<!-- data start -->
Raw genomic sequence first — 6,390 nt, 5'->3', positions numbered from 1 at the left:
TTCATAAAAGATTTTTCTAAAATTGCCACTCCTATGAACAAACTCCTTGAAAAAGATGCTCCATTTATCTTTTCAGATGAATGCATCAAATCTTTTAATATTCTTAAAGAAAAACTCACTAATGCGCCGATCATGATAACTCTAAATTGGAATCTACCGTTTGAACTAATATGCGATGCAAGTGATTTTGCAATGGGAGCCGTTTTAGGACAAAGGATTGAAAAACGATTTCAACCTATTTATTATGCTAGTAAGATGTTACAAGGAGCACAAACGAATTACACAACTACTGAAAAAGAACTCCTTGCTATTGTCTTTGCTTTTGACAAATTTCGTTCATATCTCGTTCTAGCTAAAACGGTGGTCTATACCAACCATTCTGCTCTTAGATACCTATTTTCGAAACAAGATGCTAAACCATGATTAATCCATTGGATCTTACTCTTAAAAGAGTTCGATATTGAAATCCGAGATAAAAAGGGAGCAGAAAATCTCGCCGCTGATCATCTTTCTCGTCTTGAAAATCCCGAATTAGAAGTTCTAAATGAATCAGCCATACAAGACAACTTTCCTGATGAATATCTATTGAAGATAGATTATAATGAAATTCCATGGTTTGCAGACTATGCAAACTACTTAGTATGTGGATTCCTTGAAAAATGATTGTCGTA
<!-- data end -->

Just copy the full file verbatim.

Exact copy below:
Raw genomic sequence first — 6,390 nt, 5'->3', positions numbered from 1 at the left:
TTCATAAAAGATTTTTCTAAAATTGCCACTCCTATGAACAAACTCCTTGAAAAAGATGCTCCATTTATCTTTTCAGATGAATGCATCAAATCTTTTAATATTCTTAAAGAAAAACTCACTAATGCGCCGATCATGATAACTCTAAATTGGAATCTACCGTTTGAACTAATATGCGATGCAAGTGATTTTGCAATGGGAGCCGTTTTAGGACAAAGGATTGAAAAACGATTTCAACCTATTTATTATGCTAGTAAGATGTTACAAGGAGCACAAACGAATTACACAACTACTGAAAAAGAACTCCTTGCTATTGTCTTTGCTTTTGACAAATTTCGTTCATATCTCGTTCTAGCTAAAACGGTGGTCTATACCAACCATTCTGCTCTTAGATACCTATTTTCGAAACAAGATGCTAAACCATGATTAATCCATTGGATCTTACTCTTAAAAGAGTTCGATATTGAAATCCGAGATAAAAAGGGAGCAGAAAATCTCGCCGCTGATCATCTTTCTCGTCTTGAAAATCCCGAATTAGAAGTTCTAAATGAATCAGCCATACAAGACAACTTTCCTGATGAATATCTATTGAAGATAGATTATAATGAAATTCCATGGTTTGCAGACTATGCAAACTACTTAGTATGTGGATTCCTTGAAAAATGATTGTCGTA